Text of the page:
Mahal ang lalake, kasi (Males are expensive, because) you need their genes for the next generation,” Eric Hernandez says. He is referring to male rabbits.

Eric, 27 years old and father of three kids (two girls and a boy), is a member of the board of the Philippine Rabbit Raisers and Fanciers Inc.

His eldest daughter asked him for a pet rabbit as a gift after she topped her class. This got Eric started on the rabbit hobby. The B.S. Biology graduate is all smiles as he explains the joy of raising rabbits. “They are huggable creatures. Very silent and gentle. Sobrang relaxing makita sila. Nakakatanggal ng (Seeing them is very relaxing. [The sight of them] can remove) stress. For me it’s just a hobby and not to make money,” he says.

“This Holland Lop, bagsak ang tenga (its ears are floppy), fetches from 3,000 to 7,000. While the Lion Head, so called because of its lion-like mane, reaches up to 10,000. For imported ones, price ranges from 15,000 to 30,000,” he shares.

Rabbits, like all pets, need love and proper care.

“I have 52 breeders: 15 males and 37 females. I don’t give them names, kasi ‘pag na-attach ka na sa kanila, ayaw mo na ibenta (because if you get attached to them, you won’t want to sell them),” he laughs.

It is said that rabbits can learn to follow simple voice commands, come when called by name, and are curious and playful. But experts say that rabbits do not make good pets for small children as rabbits are fragile and easily injured by rough handling, as frequently frightened by loud noises and sudden motions.

Eric explains the rabbit color points or coats. “Here is a Black Tort; it has a coat similar to a tortoise shel l. This one is Broken Black; it has a broken cow-like pattern. My favorite is this American Chinchilla; it has three-layer colors: blue, gray, and black.”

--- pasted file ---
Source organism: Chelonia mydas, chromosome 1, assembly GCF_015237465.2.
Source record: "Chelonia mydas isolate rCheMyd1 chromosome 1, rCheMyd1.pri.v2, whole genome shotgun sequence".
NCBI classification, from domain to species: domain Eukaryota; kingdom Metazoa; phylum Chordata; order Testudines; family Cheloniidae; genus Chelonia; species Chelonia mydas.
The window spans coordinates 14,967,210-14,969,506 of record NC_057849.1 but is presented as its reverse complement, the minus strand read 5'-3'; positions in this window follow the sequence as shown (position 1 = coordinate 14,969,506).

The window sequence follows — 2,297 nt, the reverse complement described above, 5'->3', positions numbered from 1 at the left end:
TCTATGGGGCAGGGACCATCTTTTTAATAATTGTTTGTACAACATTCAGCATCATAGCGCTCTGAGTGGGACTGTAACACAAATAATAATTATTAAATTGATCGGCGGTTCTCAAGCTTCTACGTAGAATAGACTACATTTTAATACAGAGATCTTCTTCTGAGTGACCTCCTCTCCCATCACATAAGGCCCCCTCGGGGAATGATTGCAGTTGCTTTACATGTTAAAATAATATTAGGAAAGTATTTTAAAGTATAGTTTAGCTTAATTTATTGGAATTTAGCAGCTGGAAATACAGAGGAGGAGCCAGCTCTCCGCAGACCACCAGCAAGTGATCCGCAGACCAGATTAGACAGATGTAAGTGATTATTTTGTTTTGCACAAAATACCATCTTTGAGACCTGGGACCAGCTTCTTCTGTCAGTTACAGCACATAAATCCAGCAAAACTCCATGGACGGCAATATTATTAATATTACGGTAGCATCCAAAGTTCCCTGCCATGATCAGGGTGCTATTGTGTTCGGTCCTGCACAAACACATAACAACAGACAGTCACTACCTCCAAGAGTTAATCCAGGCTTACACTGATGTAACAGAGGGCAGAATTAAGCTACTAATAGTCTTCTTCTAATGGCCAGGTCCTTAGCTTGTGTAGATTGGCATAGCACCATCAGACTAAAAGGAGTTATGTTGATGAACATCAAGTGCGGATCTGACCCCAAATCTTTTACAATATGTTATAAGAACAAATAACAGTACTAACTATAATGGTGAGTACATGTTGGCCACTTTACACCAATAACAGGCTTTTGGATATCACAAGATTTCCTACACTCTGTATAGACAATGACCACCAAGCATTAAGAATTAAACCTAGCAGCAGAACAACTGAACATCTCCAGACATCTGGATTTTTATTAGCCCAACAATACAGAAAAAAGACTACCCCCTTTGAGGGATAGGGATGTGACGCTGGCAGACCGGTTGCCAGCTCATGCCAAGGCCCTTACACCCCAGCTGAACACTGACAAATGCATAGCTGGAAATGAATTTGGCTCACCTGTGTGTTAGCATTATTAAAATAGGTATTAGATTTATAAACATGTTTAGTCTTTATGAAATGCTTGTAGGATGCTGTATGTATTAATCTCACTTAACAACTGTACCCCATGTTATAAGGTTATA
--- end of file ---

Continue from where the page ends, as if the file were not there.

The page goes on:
Among rabbit fanciers, the genetics of coat color and hair properties are paramount. “It’s not expensive to feed them. Grass worth ₱300 will last for 2 weeks. I also give them high fiber pellets which have all [their] nutritional requirements,” he says. “Fresh water should always be available, either in a water bottle or bowl.”

Rabbits have as much color variation between them as do other household pets, and vary in other traits from breed to breed, such as in coat length and textures, body shapes, ear length and position, tail size, etc. Eric puts a Teddy Wider, a woolly rabbit with lopped ears, on the grooming table.

“A little trivia: did you know that [the cartoon character] Bugs Bunny is not a rabbit but a hare? Hares are bigger than rabbits. Pag pinanganak may balahibo na at naglalakad na mga babies (When they are born, they already have fur and the babies can already walk),” he laughs.

During the Easter season, rabbits are especially popular pets in the United States due to their association with the holiday. Even in the Philippines, bunnies are omnipresent during the Easter egg hunt and used as pr ops for window displays at big department stores.

Sadly, animal shelters that accept rabbits often complain that during the weeks and months following Easter, there is a rise in unwanted and neglected rabbits that were bought as Easter gifts, especially for children. Poor rabbits.

Easter or not, rabbits will be popular pets all year round. Whether it’s a three-pound Dwarf Hotot or a twenty-two pound Flemish Giant, there will always be a responsible rabbit fancier who will take care of them.

As a parting shot, Eric advises “Never hold a rabbit by the ears like what magicians do.”

This story appeared in Animal Scene’s April 2017 issue.